You’re flipping through the TV channels and stumble upon a plastic surgery show. We’ve all seen them: good-looking plastic surgeons performing a tummy tuck, a breast lift or a nose job. Real depictions of plastic surgery can be either unpleasant or fascinating to watch, depending on who you ask.
From dramatic originals like Nip/Tuck to the decreasing number of series debuts on the leading networks, there are signs that these reality TV shows are diminishing in popularity. (Proof: only two of the popular surgery shows we cover here are still on the air.)
This development is somewhat surprising, given the American Society of Plastic Surgeons (ASPS) reported that cosmetic surgery procedures are actually on the rise: 17.1 million cosmetic procedures were performed in 2016 in the United States alone, up 3 percent from 2015.
While potential plastic surgery patients and general curious types alike are seeking all-new ways to learn about what goes on in the O.R., the internet — YouTube, Snapchat and Instagram, especially — give users new on-demand insight to the plastic surgery world beyond what TV shows can provide.
But do these reality shows positively affect our decision-making process when it comes to plastic surgery? The answer, according to one influential study published in 2007, is that these programs make the majority of viewers feel more knowledgeable and informed about plastic surgery. With that being said, only 5 percent of viewers were influenced to pursue cosmetic surgery procedures themselves after watching reality television, while a third reported feeling moderately influenced.
“Some people say they want their lips to look like the person on TV who just had their lips done,” says New York City dermatologist Dr. Bruce Katz. “We have even had women come in and ask for the vaginal laser they have heard about on Keeping Up with the Kardashians. On the surface, reality TV and extensive coverage of celebrities like the Kardashians does spur curiosity; I think it’s a major reason why butt augmentation surgery has become so popular, among other procedures. Patients who see celebrities getting the same procedure they’re thinking about can make it seem normal, desirable, and even attainable.”
Producers and cosmetic surgeons that appear on plastic surgery shows often tout the shows’ educational value, but doctors and medical boards caution against taking these television shows too literally. Reality shows typically only show a portion of what a patient experiences during the procedure and recovery, and often portray cosmetic surgery options as a “quick-fix.” Additionally, they regularly show very extreme cases — like patients who go in looking like one person and come out looking totally different — which isn’t, usually, reality at all.
“Context is everything,” says Dr. Scott Greenberg, a board certified plastic surgeon based in Winter Park, Florida. “Shows like Botched are eye-opening because they delve into a favorite topic for tawdry gossip and sarcasm, ‘plastic surgery gone wrong,’ and explore how skilled plastic surgeons repair the damage. This emphasizes both the medical and aesthetic components of our profession. Conversely, Extreme Makeover and shows focusing on the attainability of drastic results can certainly skew patients’ perceptions of what plastic surgery can achieve.”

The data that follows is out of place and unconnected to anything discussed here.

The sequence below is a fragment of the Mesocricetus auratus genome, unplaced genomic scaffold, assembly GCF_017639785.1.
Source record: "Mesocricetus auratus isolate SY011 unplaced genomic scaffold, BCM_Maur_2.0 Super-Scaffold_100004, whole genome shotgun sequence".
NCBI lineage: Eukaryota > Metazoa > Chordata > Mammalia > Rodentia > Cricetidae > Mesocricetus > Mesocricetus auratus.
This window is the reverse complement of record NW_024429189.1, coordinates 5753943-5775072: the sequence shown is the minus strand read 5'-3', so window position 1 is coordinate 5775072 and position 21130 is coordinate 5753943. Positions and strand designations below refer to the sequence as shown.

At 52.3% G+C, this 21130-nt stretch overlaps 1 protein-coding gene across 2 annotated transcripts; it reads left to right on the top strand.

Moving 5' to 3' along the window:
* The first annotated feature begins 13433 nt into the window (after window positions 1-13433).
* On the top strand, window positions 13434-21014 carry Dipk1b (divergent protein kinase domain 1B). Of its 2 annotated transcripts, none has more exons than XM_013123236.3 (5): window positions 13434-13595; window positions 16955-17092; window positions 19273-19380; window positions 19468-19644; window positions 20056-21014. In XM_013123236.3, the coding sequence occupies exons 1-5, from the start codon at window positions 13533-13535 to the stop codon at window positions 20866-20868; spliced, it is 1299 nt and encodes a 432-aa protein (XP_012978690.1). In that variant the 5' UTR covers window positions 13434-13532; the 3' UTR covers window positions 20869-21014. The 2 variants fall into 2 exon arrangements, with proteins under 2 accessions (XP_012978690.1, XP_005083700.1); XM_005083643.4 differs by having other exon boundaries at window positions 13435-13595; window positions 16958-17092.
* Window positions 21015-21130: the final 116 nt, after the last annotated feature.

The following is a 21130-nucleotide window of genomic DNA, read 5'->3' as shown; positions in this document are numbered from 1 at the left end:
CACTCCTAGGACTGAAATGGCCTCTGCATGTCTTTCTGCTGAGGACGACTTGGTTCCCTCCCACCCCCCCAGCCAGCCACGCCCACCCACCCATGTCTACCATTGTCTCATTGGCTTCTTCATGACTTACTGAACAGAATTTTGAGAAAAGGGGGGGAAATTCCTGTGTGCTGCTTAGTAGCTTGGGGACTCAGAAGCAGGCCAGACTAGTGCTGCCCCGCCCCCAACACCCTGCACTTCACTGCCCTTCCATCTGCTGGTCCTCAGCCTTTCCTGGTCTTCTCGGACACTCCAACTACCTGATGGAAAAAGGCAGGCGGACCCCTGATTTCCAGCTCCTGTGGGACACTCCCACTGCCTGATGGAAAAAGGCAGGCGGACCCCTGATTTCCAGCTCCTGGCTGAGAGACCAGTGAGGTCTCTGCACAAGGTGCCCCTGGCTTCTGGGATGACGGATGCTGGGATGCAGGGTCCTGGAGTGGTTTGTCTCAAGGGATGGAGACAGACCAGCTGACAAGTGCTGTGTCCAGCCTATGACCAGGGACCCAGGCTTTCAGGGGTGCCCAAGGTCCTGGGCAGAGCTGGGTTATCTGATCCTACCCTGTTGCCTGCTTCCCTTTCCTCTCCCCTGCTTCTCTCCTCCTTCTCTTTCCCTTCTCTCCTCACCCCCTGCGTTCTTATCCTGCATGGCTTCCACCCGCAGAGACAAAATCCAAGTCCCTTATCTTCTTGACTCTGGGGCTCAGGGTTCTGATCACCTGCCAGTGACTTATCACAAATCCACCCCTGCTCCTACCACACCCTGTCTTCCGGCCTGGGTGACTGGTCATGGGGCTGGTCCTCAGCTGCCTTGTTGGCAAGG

The bottom line is that these TV shows, while often entertaining, should be taken with a grain of salt. If you’re considering going under the knife for cosmetic purposes, the best option available is to get in touch with a board-certified cosmetic surgeon for personalized advice.
8 Binge-Worthy Plastic Surgery TV Shows
Debuting in 2002, Extreme Makeover depicted individuals who received a makeover with plastic surgery, exercise, diet, a new wardrobe and professional makeup.
As one of the early television shows of its kind, Extreme Makeover was met with plenty of controversy. Critics claimed that the show put an unnecessary emphasis on body image, and may have even led to a spike in eating disorders.
What’s more, the show strongly emphasized the importance of physical appearance, and many critiques asserted that it suggested the best way to improve self-worth and happiness is through extensive surgical procedures. Despite this, a study published by professors from Rutgers-Camden and Villanova University showed that teens who watched Extreme Makeover actually viewed the show as “inspirational.”
FX’s Nip/Tuck hit the screen in 2003, just seven months after the debut of Extreme Makeover. The scripted series, which ended in March of 2010, focused on the Miami-based plastic surgery center of Drs. Sean McNamara and Christian Troy. It was particularly groundbreaking because it showed detailed, and sometimes graphic, depictions of popular plastic surgeries.
During its seven-year run, the show received 45 awards, including a Golden Globe and an Emmy. But despite its positive critical reception in Hollywood, Nip/Tuck wasn’t met with all glowing reviews. It touched on a variety of taboo subjects, including incest, pedophilia and, of course, plastic surgery itself. Nip/Tuck is often credited as the inspiration for several of the genre’s reality counterparts.